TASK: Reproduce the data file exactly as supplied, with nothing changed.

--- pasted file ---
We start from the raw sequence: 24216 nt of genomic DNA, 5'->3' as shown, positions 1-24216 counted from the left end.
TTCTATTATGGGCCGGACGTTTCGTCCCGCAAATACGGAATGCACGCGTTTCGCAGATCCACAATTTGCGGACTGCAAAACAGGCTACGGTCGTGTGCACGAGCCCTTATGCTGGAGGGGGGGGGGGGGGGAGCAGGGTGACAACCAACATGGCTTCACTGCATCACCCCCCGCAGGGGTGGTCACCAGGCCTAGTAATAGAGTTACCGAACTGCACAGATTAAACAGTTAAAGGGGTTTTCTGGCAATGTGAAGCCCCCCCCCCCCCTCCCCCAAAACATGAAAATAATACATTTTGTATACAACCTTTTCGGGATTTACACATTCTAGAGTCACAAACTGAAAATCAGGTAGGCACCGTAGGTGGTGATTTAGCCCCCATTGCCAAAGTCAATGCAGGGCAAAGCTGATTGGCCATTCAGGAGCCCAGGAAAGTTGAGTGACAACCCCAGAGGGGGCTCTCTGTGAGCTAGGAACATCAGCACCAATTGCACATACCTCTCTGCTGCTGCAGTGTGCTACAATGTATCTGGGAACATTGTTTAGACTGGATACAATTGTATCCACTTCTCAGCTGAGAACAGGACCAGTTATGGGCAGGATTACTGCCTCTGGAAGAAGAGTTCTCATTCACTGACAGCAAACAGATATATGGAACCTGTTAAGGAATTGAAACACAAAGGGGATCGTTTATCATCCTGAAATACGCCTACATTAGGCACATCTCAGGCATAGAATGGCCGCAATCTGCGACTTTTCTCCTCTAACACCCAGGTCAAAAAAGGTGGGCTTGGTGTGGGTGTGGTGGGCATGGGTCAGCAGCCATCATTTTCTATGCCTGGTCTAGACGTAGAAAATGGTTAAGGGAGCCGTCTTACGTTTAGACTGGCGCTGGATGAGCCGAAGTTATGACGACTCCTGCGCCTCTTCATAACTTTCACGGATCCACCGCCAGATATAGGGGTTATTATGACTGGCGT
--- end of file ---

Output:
We start from the raw sequence: 24216 nt of genomic DNA, 5'->3' as shown, positions 1-24216 counted from the left end.
TTCTATTATGGGCCGGACGTTTCGTCCCGCAAATACGGAATGCACGCGTTTCGCAGATCCACAATTTGCGGACTGCAAAACAGGCTACGGTCGTGTGCACGAGCCCTTATGCTGGAGGGGGGGGGGGGGGGAGCAGGGTGACAACCAACATGGCTTCACTGCATCACCCCCCGCAGGGGTGGTCACCAGGCCTAGTAATAGAGTTACCGAACTGCACAGATTAAACAGTTAAAGGGGTTTTCTGGCAATGTGAAGCCCCCCCCCCCCCTCCCCCAAAACATGAAAATAATACATTTTGTATACAACCTTTTCGGGATTTACACATTCTAGAGTCACAAACTGAAAATCAGGTAGGCACCGTAGGTGGTGATTTAGCCCCCATTGCCAAAGTCAATGCAGGGCAAAGCTGATTGGCCATTCAGGAGCCCAGGAAAGTTGAGTGACAACCCCAGAGGGGGCTCTCTGTGAGCTAGGAACATCAGCACCAATTGCACATACCTCTCTGCTGCTGCAGTGTGCTACAATGTATCTGGGAACATTGTTTAGACTGGATACAATTGTATCCACTTCTCAGCTGAGAACAGGACCAGTTATGGGCAGGATTACTGCCTCTGGAAGAAGAGTTCTCATTCACTGACAGCAAACAGATATATGGAACCTGTTAAGGAATTGAAACACAAAGGGGATCGTTTATCATCCTGAAATACGCCTACATTAGGCACATCTCAGGCATAGAATGGCCGCAATCTGCGACTTTTCTCCTCTAACACCCAGGTCAAAAAAGGTGGGCTTGGTGTGGGTGTGGTGGGCATGGGTCAGCAGCCATCATTTTCTATGCCTGGTCTAGACGTAGAAAATGGTTAAGGGAGCCGTCTTACGTTTAGACTGGCGCTGGATGAGCCGAAGTTATGACGACTCCTGCGCCTCTTCATAACTTTCACGGATCCACCGCCAGATATAGGGGTTATTATGACTGGCGT